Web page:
BERLINGERI, MANUELA
2013-01-01

Abstract

Over the last two decades, developmental dyslexia has been the focus of much research using functional neuroimaging. A wide range of paradigms, tackling different neurocognitive domains, has been used to assess its neural correlates. The main trust of this work is that typical developmental dyslexics have dysfunction of the phonological and orthography to phonology conversion systems, normally housed in the left occipitotemporal cortex. It remains to be seen whether, besides this well replicated finding, there is a systematic co-occurrence of dysfunctional patterns of different functional systems perhaps converging on the same brain regions associated with the reading deficit. Such evidence would be relevant for theories of dyslexia like, for example, the magnocellular one. To address this problem, we performed a meta-analysis based on an optimized hierarchical clustering algorithm (Cattinelli et al., 2012) which automatically grouped 1982 activation peaks, extracted from 48 neuroimaging studies (fMRI and PET), into clusters in which the activation peaks had minimized spatial variance. The data was based on the literature published up to December 2011 including experiments on reading but also on phonological awareness, motor control, visual motion perception and so forth. The clustering analysis identified 82 clusters. The functional role of the clusters was assessed on the basis of statistical criteria. In particular, the binomial test was used to identify which clusters showed a specific activation effect for dyslexics rather than for controls. The left inferior parietal lobule, the left middle temporal gyrus, the left fusiform gyrus and the left cerebellum showed a specific association with the normal control groups, not being active in the dyslexics; on the other hand early subdivisions of visual cortices, bilaterally, the left insula and the right opercular portion of the inferior frontal gyrus showed a specific association with the dyslexic subjects. A qualitative analysis of each cluster was also performed to evaluate the distribution of the activations peaks in relation to the experimental task (e.g. reading, phonological awareness, motor learning, visual motion discrimination, etc.). We found that the aforementioned difference in left fusiform gyrus was selectively due to a lack of commitment to reading in adult dyslexics while the same region showed occasional activation for more basic visual tasks. On the other hand, the specific activation of early visual cortices in dyslexics was associated with a variety of visual tasks with reading tasks playing a major role. We conclude that the available literature demonstrates a specific lack of activation of the left occipitotemporal cortex in dyslexics that is specific for reading and for visuo-phonological tasks. The larger early occipital activations in dyslexics may represent a compensatory effort for the visual analysis of printed words in the absence of a higher-level visual-word form neural expertise. References Cattinelli I., Borghese A.N., Gallucci M., Paulesu E. (In Press) Reading the reading brain: a new meta-analysis of functional imaging data of reading. J. Neurolinguistic.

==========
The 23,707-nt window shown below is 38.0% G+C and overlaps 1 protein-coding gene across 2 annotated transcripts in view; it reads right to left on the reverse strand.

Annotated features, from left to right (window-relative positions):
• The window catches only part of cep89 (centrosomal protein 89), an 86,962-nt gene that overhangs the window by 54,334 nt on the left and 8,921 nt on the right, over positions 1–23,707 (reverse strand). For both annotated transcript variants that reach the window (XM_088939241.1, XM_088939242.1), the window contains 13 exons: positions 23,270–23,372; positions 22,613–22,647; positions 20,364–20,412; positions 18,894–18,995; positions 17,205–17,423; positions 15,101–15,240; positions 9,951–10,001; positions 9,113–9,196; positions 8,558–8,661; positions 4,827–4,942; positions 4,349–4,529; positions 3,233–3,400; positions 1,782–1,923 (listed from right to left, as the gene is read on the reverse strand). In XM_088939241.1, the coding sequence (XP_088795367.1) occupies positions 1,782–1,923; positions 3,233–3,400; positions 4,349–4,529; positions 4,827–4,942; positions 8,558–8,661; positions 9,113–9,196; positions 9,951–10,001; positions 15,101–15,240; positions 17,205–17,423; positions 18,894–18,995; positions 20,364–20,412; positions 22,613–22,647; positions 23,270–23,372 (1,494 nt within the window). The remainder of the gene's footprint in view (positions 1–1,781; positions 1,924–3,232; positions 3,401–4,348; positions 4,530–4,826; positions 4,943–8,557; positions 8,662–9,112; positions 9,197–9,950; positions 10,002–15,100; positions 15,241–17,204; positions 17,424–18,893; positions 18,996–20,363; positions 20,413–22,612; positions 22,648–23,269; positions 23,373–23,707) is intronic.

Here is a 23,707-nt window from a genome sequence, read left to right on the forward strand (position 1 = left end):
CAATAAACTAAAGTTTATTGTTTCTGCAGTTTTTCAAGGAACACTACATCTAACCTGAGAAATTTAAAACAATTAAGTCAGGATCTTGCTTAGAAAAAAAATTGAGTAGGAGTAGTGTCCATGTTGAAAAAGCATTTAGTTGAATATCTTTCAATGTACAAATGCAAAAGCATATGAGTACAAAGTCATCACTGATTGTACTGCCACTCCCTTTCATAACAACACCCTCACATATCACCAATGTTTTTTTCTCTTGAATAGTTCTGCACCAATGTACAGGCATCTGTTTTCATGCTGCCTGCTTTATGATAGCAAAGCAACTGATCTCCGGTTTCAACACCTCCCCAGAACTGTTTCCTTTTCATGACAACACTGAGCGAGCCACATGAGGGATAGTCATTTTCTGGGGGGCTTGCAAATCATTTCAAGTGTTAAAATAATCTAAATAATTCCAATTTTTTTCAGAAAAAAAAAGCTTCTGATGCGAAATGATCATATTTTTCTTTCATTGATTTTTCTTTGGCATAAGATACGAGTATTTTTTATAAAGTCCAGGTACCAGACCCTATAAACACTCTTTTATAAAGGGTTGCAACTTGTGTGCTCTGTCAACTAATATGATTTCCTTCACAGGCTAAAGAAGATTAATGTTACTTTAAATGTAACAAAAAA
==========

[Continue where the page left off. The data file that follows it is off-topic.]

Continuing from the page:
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Utilizza questo identificativo per citare o creare un link a questo documento: https://hdl.handle.net/11576/2638834